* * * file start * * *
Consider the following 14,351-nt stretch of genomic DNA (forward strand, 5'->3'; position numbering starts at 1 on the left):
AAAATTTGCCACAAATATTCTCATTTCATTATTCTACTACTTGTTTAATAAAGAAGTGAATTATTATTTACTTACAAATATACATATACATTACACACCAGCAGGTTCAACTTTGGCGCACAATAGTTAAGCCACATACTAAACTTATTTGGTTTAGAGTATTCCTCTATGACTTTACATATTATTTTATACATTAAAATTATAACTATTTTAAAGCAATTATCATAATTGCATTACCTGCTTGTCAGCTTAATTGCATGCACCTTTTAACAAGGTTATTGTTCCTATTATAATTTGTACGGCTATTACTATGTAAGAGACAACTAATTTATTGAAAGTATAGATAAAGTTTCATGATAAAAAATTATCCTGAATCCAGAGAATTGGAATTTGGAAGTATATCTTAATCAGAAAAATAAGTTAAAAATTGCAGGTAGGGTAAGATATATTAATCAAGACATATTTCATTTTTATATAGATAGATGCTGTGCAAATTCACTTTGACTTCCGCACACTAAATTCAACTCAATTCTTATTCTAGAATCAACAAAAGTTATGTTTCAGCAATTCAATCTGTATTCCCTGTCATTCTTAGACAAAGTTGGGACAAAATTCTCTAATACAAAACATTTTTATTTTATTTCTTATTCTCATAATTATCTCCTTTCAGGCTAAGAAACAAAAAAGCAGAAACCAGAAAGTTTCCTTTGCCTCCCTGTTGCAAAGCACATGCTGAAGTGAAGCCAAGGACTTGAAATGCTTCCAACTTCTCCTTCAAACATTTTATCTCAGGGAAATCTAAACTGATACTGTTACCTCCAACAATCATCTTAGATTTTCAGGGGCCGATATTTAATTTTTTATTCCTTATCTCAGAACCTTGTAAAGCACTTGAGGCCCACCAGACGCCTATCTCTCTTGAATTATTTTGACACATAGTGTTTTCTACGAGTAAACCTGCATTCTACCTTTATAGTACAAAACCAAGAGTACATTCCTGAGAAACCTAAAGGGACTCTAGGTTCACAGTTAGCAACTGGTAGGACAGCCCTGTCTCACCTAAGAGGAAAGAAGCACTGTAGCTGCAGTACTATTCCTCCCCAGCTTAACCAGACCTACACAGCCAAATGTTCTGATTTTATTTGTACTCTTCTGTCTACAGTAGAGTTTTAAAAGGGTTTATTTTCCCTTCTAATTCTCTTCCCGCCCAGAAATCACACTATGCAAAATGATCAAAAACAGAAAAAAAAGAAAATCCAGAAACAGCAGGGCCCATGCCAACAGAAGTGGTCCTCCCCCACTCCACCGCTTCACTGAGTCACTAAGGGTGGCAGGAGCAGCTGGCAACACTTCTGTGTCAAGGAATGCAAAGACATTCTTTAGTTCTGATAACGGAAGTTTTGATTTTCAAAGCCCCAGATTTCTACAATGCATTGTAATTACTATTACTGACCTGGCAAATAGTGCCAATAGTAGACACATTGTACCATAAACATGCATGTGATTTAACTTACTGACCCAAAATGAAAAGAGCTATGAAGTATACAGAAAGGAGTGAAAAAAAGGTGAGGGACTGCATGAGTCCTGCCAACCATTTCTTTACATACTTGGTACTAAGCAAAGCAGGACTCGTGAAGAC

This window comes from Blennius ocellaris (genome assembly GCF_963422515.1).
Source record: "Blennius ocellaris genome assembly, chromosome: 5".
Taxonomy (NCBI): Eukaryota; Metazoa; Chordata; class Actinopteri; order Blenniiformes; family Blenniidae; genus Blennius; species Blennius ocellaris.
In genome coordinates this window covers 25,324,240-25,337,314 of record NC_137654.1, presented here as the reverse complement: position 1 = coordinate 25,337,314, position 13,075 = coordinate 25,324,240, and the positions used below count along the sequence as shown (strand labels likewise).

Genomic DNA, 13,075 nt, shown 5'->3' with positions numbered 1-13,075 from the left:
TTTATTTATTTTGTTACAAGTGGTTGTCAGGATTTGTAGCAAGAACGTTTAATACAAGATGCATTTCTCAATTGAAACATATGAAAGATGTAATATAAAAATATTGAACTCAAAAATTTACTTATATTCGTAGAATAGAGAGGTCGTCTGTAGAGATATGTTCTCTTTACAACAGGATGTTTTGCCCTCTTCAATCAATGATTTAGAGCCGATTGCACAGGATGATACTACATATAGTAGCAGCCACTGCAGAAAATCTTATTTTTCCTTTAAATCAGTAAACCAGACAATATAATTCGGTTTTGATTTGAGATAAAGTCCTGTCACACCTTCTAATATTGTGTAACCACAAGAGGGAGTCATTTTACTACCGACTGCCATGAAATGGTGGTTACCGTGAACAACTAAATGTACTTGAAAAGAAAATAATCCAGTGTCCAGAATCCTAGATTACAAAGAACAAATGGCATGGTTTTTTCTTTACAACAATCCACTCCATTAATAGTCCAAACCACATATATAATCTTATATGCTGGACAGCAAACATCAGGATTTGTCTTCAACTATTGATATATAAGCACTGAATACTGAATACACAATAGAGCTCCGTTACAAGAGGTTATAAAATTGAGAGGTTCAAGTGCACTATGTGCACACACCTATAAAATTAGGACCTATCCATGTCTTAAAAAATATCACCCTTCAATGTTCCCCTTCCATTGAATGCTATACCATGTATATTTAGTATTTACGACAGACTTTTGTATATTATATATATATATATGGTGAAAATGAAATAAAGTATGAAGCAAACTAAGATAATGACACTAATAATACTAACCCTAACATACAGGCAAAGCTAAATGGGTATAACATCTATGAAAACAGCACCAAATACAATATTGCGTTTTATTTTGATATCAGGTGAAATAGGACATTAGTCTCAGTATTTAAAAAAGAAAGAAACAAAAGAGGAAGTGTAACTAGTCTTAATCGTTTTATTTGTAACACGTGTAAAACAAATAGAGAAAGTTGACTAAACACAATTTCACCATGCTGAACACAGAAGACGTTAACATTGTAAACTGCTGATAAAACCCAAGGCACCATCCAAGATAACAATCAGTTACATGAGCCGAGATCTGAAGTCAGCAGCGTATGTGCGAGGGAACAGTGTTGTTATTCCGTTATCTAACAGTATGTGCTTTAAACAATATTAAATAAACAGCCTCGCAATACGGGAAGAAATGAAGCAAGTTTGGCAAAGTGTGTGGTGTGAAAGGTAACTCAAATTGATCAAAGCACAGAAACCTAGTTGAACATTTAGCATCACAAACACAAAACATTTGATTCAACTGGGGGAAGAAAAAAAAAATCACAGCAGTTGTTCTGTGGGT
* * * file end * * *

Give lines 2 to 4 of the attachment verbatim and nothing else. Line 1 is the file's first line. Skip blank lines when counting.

AAAATTTGCCACAAATATTCTCATTTCATTATTCTACTACTTGTTTAATAAAGAAGTGAATTATTATTTACTTACAAATATACATATACATTACACACCAGCAGGTTCAACTTTGGCGCACAATAGTTAAGCCACATACTAAACTTATTTGGTTTAGAGTATTCCTCTATGACTTTACATATTATTTTATACATTAAAATTATAACTATTTTAAAGCAATTATCATAATTGCATTACCTGCTTGTCAGCTTAATTGCATGCACCTTTTAACAAGGTTATTGTTCCTATTATAATTTGTACGGCTATTACTATGTAAGAGACAACTAATTTATTGAAAGTATAGATAAAGTTTCATGATAAAAAATTATCCTGAATCCAGAGAATTGGAATTTGGAAGTATATCTTAATCAGAAAAATAAGTTAAAAATTGCAGGTAGGGTAAGATATATTAATCAAGACATATTTCATTTTTATATAGATAGATGCTGTGCAAATTCACTTTGACTTCCGCACACTAAATTCAACTCAATTCTTATTCTAGAATCAACAAAAGTTATGTTTCAGCAATTCAATCTGTATTCCCTGTCATTCTTAGACAAAGTTGGGACAAAATTCTCTAATACAAAACATTTTTATTTTATTTCTTATTCTCATAATTATCTCCTTTCAGGCTAAGAAACAAAAAAGCAGAAACCAGAAAGTTTCCTTTGCCTCCCTGTTGCAAAGCACATGCTGAAGTGAAGCCAAGGACTTGAAATGCTTCCAACTTCTCCTTCAAACATTTTATCTCAGGGAAATCTAAACTGATACTGTTACCTCCAACAATCATCTTAGATTTTCAGGGGCCGATATTTAATTTTTTATTCCTTATCTCAGAACCTTGTAAAGCACTTGAGGCCCACCAGACGCCTATCTCTCTTGAATTATTTTGACACATAGTGTTTTCTACGAGTAAACCTGCATTCTACCTTTATAGTACAAAACCAAGAGTACATTCCTGAGAAACCTAAAGGGACTCTAGGTTCACAGTTAGCAACTGGTAGGACAGCCCTGTCTCACCTAAGAGGAAAGAAGCACTGTAGCTGCAGTACTATTCCTCCCCAGCTTAACCAGACCTACACAGCCAAATGTTCTGATTTTATTTGTACTCTTCTGTCTACAGTAGAGTTTTAAAAGGGTTTATTTTCCCTTCTAATTCTCTTCCCGCCCAGAAATCACACTATGCAAAATGATCAAAAACAGAAAAAAAAGAAAATCCAGAAACAGCAGGGCCCATGCCAACAGAAGTGGTCCTCCCCCACTCCACCGCTTCACTGAGTCACTAAGGGTGGCAGGAGCAGCTGGCAACACTTCTGTGTCAAGGAATGCAAAGACATTCTTTAGTTCTGATAACGGAAGTTTTGATTTTCAAAGCCCCAGATTTCTACAATGCATTGTAATTACTATTACTGACCTGGCAAATAGTGCCAATAGTAGACACATTGTACCATAAACATGCATGTGATTTAACTTACTGACCCAAAATGAAAAGAGCTATGAAGTATACAGAAAGGAGTGAAAAAAAGGTGAGGGACTGCATGAGTCCTGCCAACCATTTCTTTACATACTTGGTACTAAGCAAAGCAGGACTCGTGAAGAC

This window comes from Blennius ocellaris (genome assembly GCF_963422515.1).
Source record: "Blennius ocellaris genome assembly, chromosome: 5".